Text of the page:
Sajid Javid ‘exploited non-dom tax loophole’ while an MP working in Treasury

Sajid Javid exploited a tax loophole to benefit from non-dom perks while working in the Treasury as a ministerial aide, The Independent understands.

The Conservative leadership hopeful, who on Monday called for greater scrutiny of candidates as he launched his campaign, would say only that he gave up the controversial tax status “before entering public life” and refused to answer further questions on his tax affairs.

But according to sources familiar with Mr Javid’s tax planning, while the former health secretary gave up non-dom status in 2009, he preserved some of the tax benefits through an offshore trust until 2012. This step, which is entirely legal, allowed him not to pay UK income tax on some foreign income from investments. From 2011, Mr Javid worked in the Treasury as a ministerial aide to then chancellor George Osborne.

While MPs are not allowed to use non-dom on a so-called personal basis, for either income tax or inheritance tax purposes, they can still benefit from it via trusts. This is because trusts are legal entities in their own right, like companies, according to tax experts.

Dan Neidle, founder of Tax Policy Associates Ltd, told The Independent: “Non-dom status runs out after 15 years. It’s standard planning for non-doms approaching this limit to put their foreign property into an ‘excluded property trust’. That effectively preserves the benefit of non-dom status forever.”

“To my mind, this is tax avoidance – parliament intended that non-dom status end, and this is a loophole that avoids that result,” he added.

Mr Javid has refused to say where his trust was based, but he has said it was not dissolved until 2012, when he had already started his political career and was serving as a PPS – the eyes and ears of the then chancellor.

He told reporters on Monday when asked about where he was historically domiciled for tax purposes: “I’m not getting into any more detail about my tax affairs that were to do with a time that I was not in public life. I haven’t been non-domiciled in all my time in public life.” Approached separately by The Independent, Mr Javid’s spokesperson declined to comment on use of non-dom perks while an MP.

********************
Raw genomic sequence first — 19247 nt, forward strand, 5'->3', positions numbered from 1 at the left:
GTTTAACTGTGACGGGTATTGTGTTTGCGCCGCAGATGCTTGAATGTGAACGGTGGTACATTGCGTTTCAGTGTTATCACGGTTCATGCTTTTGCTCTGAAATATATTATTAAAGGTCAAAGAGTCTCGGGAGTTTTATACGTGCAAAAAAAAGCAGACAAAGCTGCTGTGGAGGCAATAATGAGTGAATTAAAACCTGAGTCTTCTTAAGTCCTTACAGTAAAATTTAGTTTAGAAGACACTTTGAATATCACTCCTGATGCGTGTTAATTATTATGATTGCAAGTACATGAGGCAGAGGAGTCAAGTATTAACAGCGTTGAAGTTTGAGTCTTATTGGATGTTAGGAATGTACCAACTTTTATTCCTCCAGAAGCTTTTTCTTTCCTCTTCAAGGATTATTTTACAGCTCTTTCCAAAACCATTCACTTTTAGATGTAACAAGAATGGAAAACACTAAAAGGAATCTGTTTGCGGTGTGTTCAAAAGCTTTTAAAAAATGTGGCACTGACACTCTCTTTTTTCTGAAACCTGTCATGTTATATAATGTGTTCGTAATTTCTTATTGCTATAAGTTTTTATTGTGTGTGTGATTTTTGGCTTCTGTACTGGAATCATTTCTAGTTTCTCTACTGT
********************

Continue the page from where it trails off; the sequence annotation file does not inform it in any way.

The tax status of leadership contenders has been in the spotlight after The Independent revealed that HMRC experts were investigating chancellor Nadhim Zahawi’s financial affairs. Earlier this year his predecessor, Rishi Sunak, now the leadership frontrunner, faced questions when it emerged that his wife, Akshata Murty, had used non-dom status.

When asked about publishing his tax returns on Sunday morning, Mr Javid said: “I have no issue with transparency like that. I think if I get in the final two, the final two candidates should be quite open about their tax affairs.”

Meanwhile, Mr Zahawi has vowed to “answer any questions that HMRC has of me” and publish his accounts annually if he succeeds Boris Johnson at No 10. Mr Sunak is yet to comment on publishing his tax details.

Being so-called non-domiciled on a remittance basis allows individuals to only pay UK tax on their income derived in Britain, rather than, like ordinary citizens, their entire worldwide income.

Mr Javid said on Sunday he had used non-dom status on his tax returns for about “four or five years” in the 2000s.

The then cabinet minister said in a statement about tax affairs in April this year that he dissolved a trust when he became a government minister in 2012 and incurred 50 per cent income tax “on those assets” – the “heaviest possible tax burden”. This would have wiped out any accrued tax benefits, he said.

He has also said repeatedly that he had always declared the information required by tax, government and parliamentary authorities.

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